March 2022

You’ll have undoubtedly heard about rising inflation and predictions of soaring living costs. In this month’s article, we look at what this could mean for you and why inflation is an important consideration when investing for your future. 

Commentators are calling next month ‘Awful April’, with energy costs, food prices and taxes all set to increase. Rising inflation has been blamed for mounting household bills, but what does that mean in practice and how can you protect your finances? 

What is inflation? 

Inflation measures the changing cost of goods and services over time. The price of what you buy can be affected by many different factors, like the cost of ingredients, energy, wages, transportation and more, so the amount you pay for something can rise and fall over time.  

The overall percentage rate of inflation used by the Bank of England is known as the Consumer Prices Index (CPI) and is calculated by the Office for National Statistics (ONS). Each month it checks the prices charged by a range of outlets for a ‘basket’ of around 700 goods and services to work out the average rise or fall. The specific goods and services in the basket change over time to reflect our shifting purchasing habits, but they include things people typically spend money on from food, drink and electricity to clothing, hairdressing and insurance.  

To keep prices stable, the Government sets a 2% inflation target. You might think that having negative inflation would be ideal, as we’d all get more for our money, but in general, a low, rising rate is better for the economy and job security. Slow increases persuade people to keep spending – rather than waiting for prices to fall – and give companies the confidence to continue investing in their products and services, employing staff and paying salaries. If inflation is rising too high though it can mean people can’t afford to buy the things they want, and businesses will have trouble keeping pace with the need to increase wages.  

What is the current inflation rate? 

Inflation has been climbing since early 2021 when the UK started to gradually recover from the initial economic impact of Covid-19. These rising prices were originally dismissed as ‘transitory’, created by anomalies and short-term supply chain problems caused by the pandemic, but they have proved to be more persistent than policymakers expected.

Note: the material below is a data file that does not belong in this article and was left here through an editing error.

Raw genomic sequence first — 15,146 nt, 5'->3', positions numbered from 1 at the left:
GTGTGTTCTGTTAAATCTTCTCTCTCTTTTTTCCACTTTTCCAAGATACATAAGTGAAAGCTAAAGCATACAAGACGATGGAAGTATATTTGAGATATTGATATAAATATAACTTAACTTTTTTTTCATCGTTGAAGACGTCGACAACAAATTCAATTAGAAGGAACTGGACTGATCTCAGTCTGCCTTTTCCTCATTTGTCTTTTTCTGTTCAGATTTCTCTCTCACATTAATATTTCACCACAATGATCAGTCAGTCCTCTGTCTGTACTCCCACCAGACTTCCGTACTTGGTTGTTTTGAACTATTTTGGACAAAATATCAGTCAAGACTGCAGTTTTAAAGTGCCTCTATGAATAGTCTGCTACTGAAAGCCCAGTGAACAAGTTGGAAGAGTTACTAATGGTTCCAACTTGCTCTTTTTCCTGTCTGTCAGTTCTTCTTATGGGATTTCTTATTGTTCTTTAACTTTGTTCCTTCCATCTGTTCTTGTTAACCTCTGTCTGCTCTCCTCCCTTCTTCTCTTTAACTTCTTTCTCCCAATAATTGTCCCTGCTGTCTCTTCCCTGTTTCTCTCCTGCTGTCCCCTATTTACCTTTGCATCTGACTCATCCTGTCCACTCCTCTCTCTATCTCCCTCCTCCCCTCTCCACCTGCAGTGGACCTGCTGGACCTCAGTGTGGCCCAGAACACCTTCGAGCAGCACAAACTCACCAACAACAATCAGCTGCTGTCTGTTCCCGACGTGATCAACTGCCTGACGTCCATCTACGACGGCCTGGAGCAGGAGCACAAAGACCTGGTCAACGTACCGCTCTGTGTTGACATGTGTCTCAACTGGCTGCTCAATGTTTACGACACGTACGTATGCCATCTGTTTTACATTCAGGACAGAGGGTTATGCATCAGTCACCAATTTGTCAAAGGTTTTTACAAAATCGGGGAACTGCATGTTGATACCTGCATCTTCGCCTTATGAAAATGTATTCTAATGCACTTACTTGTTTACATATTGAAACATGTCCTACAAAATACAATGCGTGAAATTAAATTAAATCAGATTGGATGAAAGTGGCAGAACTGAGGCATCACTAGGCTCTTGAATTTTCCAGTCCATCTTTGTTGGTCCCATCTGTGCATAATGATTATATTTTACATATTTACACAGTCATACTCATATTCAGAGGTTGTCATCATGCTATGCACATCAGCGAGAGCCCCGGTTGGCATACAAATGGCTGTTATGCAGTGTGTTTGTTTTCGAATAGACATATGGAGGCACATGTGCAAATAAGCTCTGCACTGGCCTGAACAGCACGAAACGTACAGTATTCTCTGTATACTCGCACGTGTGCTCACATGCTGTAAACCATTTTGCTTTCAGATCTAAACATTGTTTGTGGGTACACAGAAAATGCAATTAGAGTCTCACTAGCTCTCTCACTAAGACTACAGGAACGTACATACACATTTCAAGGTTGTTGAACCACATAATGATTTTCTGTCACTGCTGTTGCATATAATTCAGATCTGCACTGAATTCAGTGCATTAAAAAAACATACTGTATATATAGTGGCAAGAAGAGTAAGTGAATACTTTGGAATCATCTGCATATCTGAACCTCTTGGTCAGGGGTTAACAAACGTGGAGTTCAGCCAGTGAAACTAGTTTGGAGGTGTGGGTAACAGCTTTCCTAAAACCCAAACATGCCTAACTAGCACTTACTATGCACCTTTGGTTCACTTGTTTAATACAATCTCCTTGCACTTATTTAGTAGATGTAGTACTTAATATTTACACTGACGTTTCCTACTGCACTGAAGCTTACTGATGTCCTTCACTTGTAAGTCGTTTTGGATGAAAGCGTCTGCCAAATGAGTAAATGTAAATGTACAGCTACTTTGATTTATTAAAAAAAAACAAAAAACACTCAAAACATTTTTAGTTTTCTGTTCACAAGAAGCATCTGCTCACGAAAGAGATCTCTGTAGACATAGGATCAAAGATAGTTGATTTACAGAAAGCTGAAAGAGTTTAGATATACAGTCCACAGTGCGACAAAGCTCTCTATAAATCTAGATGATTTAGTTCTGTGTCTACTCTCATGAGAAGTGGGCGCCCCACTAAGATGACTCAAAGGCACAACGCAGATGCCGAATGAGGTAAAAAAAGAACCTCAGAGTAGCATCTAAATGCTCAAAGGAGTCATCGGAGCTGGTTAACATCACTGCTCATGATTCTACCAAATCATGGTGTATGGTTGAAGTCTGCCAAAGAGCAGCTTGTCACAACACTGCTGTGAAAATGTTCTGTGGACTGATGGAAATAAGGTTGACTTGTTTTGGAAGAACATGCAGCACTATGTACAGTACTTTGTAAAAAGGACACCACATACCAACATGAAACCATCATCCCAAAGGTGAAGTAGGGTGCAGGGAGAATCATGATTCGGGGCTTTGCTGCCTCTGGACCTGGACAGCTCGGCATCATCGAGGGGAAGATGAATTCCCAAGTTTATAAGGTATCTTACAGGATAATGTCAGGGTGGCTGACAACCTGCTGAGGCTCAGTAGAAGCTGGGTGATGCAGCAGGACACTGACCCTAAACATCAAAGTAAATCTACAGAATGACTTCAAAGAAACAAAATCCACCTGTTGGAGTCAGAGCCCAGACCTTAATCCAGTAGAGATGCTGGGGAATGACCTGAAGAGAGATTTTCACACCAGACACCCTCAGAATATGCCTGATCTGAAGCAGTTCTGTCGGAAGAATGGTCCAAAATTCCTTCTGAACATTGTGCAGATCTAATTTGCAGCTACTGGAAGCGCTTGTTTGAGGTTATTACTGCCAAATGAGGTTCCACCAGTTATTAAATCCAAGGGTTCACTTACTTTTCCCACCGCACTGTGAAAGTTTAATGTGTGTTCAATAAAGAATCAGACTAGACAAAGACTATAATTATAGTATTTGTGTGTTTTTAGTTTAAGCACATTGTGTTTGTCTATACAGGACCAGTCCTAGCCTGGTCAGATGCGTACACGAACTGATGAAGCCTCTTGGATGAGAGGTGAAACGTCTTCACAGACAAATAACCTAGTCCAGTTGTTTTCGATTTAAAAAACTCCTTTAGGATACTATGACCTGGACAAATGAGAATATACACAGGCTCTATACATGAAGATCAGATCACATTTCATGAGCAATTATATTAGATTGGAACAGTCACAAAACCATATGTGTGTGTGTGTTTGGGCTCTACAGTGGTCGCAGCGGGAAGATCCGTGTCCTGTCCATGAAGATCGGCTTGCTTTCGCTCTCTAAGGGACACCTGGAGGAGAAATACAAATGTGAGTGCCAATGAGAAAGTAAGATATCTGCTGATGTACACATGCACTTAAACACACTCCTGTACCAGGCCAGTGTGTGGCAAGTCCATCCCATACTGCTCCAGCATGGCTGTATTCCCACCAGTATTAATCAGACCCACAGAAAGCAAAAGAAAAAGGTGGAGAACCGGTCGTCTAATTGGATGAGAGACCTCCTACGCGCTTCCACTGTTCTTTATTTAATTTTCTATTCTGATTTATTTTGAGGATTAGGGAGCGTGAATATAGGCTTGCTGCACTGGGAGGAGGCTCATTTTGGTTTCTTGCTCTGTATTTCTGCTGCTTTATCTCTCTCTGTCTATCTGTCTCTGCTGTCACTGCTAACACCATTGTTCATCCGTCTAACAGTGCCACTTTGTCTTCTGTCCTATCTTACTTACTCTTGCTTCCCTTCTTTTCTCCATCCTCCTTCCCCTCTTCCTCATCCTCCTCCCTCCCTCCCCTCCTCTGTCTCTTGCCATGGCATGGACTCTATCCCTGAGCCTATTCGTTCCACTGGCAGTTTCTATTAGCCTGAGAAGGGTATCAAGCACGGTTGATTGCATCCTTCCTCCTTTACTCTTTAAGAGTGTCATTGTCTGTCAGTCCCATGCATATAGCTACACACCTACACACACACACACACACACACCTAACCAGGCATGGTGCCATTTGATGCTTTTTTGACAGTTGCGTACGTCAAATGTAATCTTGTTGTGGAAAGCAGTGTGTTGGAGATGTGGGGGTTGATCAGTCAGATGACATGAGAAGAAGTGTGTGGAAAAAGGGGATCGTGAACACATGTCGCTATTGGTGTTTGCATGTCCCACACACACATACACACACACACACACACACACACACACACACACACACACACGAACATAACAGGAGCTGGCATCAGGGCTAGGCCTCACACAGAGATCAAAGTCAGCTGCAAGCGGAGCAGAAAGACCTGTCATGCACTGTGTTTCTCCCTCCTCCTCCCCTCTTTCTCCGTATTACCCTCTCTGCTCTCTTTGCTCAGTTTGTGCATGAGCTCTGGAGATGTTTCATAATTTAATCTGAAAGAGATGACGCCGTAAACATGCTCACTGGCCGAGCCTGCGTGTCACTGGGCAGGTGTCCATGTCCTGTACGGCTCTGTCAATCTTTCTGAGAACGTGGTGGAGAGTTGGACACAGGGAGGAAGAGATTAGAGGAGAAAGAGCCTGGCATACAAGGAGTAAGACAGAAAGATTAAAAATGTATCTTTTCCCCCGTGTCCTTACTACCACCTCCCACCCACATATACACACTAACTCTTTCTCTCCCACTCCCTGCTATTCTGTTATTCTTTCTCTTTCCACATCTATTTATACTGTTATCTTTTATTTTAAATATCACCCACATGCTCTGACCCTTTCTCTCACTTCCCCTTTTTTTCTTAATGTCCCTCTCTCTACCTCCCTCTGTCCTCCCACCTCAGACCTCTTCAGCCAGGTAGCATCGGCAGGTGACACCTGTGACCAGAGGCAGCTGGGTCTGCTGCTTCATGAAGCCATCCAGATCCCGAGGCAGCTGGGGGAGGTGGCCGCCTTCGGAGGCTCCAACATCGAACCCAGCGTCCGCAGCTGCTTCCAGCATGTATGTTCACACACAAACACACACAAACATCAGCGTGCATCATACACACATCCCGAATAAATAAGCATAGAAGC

The most recent CPI rate of inflation is 5.5%1. This has been driven by a spread of price rises including clothing, energy, furniture and food. The 5.5% figure is obviously way above the Government’s 2% target. This is why the Bank of England decided to increase the base rate in February to 0.5%, soon after raising it to 0.25%, with some economists predicting another rise later this year2

Yet despite this action, the Bank of England expects inflation to rise higher – peaking at 7.25% in April3, blaming rising energy prices and the increasing cost of core goods due to global bottlenecks. And although these pressures are expected to ease over time, high inflation could continue for the next year or two. 

What does this mean for me? 

The short-term impact of inflation is that, with prices rising, you may find your money isn’t going as far as it usually does and it’s likely that things will get worse before they get better. To prepare for continued price increases, it’s worth reviewing your spending to see whether any savings can be made. You might be paying for a gym membership or subscription service that you rarely or never use, so cancelling that will have an immediate impact on your outgoings, without affecting your standard of living. You could also consider steps like switching to a cheaper supermarket or product range, cutting down on eating out and making sure your home is as energy efficient as possible. You may want to consider waiting to make large purchases.